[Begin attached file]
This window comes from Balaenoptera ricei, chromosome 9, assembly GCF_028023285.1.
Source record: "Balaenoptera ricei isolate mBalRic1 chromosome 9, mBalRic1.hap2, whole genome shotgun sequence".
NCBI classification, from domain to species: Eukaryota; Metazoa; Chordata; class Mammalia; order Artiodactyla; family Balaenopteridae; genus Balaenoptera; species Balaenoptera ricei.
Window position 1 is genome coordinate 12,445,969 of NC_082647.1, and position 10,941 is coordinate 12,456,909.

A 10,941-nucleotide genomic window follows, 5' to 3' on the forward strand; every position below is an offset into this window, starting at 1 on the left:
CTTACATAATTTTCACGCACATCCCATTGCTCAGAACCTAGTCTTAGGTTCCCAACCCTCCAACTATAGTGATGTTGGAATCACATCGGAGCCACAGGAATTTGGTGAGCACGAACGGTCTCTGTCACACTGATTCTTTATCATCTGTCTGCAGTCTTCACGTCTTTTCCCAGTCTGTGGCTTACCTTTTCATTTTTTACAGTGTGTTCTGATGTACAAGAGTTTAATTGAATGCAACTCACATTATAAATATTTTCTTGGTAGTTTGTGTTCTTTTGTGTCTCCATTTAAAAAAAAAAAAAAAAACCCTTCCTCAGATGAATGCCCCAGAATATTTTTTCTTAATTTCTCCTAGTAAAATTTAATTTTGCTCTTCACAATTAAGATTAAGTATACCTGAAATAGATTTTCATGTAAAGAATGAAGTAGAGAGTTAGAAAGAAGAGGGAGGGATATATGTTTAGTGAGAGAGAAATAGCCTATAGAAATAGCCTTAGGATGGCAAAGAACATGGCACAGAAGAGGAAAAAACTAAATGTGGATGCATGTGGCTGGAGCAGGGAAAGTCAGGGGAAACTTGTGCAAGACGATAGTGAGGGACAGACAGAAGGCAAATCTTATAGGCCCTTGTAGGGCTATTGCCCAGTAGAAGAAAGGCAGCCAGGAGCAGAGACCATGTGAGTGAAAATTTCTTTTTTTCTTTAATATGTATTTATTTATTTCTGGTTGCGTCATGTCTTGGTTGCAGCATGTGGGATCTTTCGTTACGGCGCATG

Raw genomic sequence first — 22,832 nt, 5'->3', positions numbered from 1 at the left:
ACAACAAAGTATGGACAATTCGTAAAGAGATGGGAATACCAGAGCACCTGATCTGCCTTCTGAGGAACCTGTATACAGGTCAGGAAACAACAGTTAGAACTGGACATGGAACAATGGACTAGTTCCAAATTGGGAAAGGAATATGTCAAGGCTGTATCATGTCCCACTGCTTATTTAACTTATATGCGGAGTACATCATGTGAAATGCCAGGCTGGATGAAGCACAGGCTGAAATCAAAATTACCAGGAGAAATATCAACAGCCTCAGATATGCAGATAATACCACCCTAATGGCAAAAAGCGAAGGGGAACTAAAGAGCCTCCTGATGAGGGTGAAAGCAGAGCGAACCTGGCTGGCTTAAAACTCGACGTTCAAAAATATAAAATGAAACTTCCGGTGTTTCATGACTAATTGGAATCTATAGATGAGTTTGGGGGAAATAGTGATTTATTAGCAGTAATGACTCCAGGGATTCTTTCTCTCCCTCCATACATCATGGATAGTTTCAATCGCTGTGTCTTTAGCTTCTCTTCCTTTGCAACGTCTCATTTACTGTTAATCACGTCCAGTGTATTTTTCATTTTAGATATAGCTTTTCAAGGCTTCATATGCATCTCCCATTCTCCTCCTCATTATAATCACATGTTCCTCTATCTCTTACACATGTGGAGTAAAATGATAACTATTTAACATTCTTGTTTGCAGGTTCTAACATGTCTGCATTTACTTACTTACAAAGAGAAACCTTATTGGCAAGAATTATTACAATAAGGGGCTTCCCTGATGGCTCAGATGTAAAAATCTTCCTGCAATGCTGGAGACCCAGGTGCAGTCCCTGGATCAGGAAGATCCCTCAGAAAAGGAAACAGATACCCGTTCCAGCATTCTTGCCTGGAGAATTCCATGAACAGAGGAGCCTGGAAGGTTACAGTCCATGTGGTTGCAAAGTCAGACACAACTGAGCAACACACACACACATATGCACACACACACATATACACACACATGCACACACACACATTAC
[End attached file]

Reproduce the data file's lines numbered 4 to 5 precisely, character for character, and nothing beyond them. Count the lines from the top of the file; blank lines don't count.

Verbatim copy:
Window position 1 is genome coordinate 12,445,969 of NC_082647.1, and position 10,941 is coordinate 12,456,909.

A 10,941-nucleotide genomic window follows, 5' to 3' on the forward strand; every position below is an offset into this window, starting at 1 on the left: